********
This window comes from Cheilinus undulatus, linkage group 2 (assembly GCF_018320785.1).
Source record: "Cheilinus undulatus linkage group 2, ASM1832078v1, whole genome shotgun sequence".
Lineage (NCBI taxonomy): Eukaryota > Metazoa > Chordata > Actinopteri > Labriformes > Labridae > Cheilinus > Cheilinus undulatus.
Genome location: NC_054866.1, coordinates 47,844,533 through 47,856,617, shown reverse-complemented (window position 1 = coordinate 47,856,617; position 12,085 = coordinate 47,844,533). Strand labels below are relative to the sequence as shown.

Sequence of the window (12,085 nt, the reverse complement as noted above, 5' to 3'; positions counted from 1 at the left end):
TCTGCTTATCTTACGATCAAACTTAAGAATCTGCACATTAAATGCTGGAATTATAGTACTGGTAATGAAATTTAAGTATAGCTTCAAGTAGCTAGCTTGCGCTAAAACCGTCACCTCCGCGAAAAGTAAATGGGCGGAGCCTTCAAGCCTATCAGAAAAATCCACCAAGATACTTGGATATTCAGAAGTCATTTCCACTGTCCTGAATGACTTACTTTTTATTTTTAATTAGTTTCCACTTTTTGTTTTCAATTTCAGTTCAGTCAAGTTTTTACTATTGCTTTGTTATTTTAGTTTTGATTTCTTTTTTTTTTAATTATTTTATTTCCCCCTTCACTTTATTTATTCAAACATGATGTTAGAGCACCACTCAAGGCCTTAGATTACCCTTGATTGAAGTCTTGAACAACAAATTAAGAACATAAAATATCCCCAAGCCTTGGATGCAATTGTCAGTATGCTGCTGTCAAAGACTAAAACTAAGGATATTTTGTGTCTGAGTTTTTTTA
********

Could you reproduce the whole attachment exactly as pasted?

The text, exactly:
This window comes from Cheilinus undulatus, linkage group 2 (assembly GCF_018320785.1).
Source record: "Cheilinus undulatus linkage group 2, ASM1832078v1, whole genome shotgun sequence".
Lineage (NCBI taxonomy): Eukaryota > Metazoa > Chordata > Actinopteri > Labriformes > Labridae > Cheilinus > Cheilinus undulatus.
Genome location: NC_054866.1, coordinates 47,844,533 through 47,856,617, shown reverse-complemented (window position 1 = coordinate 47,856,617; position 12,085 = coordinate 47,844,533). Strand labels below are relative to the sequence as shown.

Sequence of the window (12,085 nt, the reverse complement as noted above, 5' to 3'; positions counted from 1 at the left end):
TCTGCTTATCTTACGATCAAACTTAAGAATCTGCACATTAAATGCTGGAATTATAGTACTGGTAATGAAATTTAAGTATAGCTTCAAGTAGCTAGCTTGCGCTAAAACCGTCACCTCCGCGAAAAGTAAATGGGCGGAGCCTTCAAGCCTATCAGAAAAATCCACCAAGATACTTGGATATTCAGAAGTCATTTCCACTGTCCTGAATGACTTACTTTTTATTTTTAATTAGTTTCCACTTTTTGTTTTCAATTTCAGTTCAGTCAAGTTTTTACTATTGCTTTGTTATTTTAGTTTTGATTTCTTTTTTTTTTAATTATTTTATTTCCCCCTTCACTTTATTTATTCAAACATGATGTTAGAGCACCACTCAAGGCCTTAGATTACCCTTGATTGAAGTCTTGAACAACAAATTAAGAACATAAAATATCCCCAAGCCTTGGATGCAATTGTCAGTATGCTGCTGTCAAAGACTAAAACTAAGGATATTTTGTGTCTGAGTTTTTTTA